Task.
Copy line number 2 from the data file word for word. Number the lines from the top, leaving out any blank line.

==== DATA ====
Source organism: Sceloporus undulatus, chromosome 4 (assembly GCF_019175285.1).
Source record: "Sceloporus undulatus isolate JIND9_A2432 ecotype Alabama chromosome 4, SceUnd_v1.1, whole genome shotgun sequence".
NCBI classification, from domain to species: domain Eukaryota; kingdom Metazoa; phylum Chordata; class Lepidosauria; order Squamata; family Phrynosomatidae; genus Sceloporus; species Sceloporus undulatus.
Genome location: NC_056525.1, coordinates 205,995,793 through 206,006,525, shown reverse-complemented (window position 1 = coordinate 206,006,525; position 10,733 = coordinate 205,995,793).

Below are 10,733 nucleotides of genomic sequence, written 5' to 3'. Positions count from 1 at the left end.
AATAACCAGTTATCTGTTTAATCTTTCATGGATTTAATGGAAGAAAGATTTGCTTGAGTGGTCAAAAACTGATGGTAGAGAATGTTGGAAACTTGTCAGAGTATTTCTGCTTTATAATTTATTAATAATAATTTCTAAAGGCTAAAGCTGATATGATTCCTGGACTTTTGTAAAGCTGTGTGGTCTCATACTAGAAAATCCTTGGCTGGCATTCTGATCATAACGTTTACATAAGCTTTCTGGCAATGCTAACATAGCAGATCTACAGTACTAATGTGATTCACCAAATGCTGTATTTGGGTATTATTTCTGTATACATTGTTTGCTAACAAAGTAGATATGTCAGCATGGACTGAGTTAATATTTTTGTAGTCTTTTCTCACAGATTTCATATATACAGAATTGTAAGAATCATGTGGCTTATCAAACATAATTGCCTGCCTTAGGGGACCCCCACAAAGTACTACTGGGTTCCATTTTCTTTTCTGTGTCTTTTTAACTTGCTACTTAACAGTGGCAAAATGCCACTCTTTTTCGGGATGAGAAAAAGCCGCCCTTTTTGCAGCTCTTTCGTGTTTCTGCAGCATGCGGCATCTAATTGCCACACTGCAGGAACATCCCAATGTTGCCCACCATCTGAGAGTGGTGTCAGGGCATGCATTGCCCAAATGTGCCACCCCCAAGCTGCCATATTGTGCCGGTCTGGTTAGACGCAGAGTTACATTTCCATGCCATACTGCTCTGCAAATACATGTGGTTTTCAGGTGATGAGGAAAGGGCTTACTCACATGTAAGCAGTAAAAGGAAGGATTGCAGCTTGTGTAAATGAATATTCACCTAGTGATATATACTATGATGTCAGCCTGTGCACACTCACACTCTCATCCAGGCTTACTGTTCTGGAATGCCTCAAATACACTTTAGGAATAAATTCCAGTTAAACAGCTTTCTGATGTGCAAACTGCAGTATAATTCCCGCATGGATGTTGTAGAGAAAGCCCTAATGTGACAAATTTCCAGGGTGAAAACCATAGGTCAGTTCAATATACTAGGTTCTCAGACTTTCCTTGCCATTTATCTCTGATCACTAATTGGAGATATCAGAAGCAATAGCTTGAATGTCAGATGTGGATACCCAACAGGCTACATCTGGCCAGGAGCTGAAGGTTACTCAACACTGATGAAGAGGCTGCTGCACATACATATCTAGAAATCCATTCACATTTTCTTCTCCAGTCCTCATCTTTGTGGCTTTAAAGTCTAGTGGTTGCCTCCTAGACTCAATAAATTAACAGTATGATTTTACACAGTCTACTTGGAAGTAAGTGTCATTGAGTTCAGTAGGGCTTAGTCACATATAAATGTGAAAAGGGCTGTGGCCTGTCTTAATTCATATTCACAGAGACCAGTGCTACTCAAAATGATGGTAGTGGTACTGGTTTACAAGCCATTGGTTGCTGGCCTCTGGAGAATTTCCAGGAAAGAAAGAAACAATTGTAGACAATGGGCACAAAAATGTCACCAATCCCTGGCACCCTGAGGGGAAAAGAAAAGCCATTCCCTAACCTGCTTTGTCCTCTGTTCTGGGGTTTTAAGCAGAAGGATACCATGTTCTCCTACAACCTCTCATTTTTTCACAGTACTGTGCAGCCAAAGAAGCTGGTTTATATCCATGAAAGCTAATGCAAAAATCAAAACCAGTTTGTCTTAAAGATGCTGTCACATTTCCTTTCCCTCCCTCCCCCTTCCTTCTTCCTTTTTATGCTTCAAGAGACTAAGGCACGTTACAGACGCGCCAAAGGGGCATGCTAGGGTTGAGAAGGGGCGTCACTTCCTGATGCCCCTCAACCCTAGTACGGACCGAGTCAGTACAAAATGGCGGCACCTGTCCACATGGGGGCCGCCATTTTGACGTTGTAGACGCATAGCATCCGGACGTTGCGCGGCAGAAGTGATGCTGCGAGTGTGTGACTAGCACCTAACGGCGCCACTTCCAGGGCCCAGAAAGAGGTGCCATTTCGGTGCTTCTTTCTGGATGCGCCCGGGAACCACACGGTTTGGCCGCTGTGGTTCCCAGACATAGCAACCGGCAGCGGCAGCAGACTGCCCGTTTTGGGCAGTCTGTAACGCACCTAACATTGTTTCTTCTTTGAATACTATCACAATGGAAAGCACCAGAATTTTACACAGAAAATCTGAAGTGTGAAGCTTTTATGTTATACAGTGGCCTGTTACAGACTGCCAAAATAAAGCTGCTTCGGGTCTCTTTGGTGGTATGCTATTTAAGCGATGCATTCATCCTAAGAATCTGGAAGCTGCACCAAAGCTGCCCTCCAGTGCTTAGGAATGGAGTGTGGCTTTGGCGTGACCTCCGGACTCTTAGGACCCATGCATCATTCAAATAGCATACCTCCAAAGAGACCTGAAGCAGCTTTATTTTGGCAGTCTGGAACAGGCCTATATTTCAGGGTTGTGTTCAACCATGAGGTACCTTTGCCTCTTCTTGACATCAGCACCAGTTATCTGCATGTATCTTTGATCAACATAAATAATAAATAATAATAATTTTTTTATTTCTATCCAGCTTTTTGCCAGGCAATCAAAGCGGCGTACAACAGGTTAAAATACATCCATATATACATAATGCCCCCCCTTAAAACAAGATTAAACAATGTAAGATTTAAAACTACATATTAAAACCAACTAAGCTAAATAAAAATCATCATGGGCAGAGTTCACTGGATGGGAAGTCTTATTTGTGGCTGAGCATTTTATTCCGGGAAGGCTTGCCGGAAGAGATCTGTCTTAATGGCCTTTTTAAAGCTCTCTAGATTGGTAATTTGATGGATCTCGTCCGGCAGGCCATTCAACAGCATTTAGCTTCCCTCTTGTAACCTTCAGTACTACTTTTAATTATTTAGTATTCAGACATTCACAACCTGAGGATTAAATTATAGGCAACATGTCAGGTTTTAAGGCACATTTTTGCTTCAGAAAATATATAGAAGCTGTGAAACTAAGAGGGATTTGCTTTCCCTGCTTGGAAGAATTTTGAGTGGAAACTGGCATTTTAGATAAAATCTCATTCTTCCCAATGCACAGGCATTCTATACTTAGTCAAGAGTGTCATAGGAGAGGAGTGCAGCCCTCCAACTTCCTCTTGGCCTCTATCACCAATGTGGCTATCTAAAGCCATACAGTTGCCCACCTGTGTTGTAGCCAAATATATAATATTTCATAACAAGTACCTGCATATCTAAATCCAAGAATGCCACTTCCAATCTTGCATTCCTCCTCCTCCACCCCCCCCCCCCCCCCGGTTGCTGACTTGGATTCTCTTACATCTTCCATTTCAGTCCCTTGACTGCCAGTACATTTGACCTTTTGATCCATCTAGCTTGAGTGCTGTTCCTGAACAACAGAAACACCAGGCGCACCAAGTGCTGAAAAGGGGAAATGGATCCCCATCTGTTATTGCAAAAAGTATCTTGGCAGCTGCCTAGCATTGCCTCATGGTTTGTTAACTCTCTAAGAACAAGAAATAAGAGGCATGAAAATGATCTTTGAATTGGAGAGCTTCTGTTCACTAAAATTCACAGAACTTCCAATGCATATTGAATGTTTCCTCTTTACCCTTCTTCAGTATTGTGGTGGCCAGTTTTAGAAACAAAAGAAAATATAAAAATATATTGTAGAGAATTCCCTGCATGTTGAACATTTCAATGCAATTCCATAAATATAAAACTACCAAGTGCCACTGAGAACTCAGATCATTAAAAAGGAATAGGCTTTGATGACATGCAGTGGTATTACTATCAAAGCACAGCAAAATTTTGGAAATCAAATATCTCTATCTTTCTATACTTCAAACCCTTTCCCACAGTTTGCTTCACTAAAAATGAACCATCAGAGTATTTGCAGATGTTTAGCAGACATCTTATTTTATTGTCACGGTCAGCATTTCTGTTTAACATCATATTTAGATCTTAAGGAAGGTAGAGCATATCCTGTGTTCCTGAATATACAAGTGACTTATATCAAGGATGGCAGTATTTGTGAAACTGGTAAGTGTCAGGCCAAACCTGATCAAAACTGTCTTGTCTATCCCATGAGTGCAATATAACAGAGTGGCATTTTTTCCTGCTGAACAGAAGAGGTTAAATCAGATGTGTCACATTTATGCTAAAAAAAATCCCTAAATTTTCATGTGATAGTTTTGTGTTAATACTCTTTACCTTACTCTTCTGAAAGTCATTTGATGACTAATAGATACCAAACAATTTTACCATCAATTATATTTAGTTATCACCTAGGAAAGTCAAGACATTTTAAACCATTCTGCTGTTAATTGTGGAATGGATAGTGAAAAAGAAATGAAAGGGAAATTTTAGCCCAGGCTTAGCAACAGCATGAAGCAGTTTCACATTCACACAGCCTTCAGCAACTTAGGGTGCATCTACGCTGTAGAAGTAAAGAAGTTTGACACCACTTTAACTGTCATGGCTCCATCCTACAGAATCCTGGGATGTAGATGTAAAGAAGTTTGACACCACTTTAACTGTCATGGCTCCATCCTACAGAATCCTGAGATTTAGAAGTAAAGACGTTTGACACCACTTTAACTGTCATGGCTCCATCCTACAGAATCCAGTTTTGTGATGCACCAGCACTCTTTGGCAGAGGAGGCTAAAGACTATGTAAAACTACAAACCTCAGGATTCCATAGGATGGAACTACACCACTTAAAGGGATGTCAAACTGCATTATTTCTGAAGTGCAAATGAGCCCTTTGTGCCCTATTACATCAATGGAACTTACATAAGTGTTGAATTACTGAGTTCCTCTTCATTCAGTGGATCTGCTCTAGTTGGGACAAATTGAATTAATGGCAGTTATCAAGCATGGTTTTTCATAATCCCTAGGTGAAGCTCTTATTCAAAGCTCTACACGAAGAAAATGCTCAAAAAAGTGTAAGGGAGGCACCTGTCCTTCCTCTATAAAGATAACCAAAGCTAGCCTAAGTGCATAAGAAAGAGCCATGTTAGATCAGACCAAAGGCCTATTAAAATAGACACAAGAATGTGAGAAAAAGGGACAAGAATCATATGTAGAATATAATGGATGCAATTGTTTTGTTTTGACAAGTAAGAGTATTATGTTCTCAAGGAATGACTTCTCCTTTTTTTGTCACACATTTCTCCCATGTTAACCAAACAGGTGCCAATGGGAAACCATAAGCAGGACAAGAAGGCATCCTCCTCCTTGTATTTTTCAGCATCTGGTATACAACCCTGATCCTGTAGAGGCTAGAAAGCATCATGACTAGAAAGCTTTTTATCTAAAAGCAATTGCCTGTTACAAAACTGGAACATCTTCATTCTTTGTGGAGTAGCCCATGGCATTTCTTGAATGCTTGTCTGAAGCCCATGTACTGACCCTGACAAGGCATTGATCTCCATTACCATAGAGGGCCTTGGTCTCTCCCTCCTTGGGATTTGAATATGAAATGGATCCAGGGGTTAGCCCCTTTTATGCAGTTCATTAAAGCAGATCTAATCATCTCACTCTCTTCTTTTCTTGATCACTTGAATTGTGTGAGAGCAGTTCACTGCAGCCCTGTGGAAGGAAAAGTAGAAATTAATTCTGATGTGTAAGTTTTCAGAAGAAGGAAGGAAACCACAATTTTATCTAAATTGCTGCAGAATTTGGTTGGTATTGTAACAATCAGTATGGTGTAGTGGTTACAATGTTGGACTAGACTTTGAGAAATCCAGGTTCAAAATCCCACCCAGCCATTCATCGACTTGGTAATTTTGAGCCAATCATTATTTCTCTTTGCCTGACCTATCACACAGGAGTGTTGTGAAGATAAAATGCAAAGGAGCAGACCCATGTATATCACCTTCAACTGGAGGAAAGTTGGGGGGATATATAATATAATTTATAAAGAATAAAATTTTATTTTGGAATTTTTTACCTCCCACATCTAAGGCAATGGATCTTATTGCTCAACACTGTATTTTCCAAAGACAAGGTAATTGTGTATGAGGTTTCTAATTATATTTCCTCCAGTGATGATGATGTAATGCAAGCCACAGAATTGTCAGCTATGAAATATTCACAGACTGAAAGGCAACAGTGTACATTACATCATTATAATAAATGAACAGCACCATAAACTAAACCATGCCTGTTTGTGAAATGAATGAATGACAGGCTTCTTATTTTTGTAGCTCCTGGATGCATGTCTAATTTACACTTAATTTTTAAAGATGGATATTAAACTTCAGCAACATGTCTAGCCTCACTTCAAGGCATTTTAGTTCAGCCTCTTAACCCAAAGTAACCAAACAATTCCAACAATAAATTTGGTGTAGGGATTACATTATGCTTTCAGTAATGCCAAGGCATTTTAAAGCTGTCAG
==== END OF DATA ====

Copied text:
Source record: "Sceloporus undulatus isolate JIND9_A2432 ecotype Alabama chromosome 4, SceUnd_v1.1, whole genome shotgun sequence".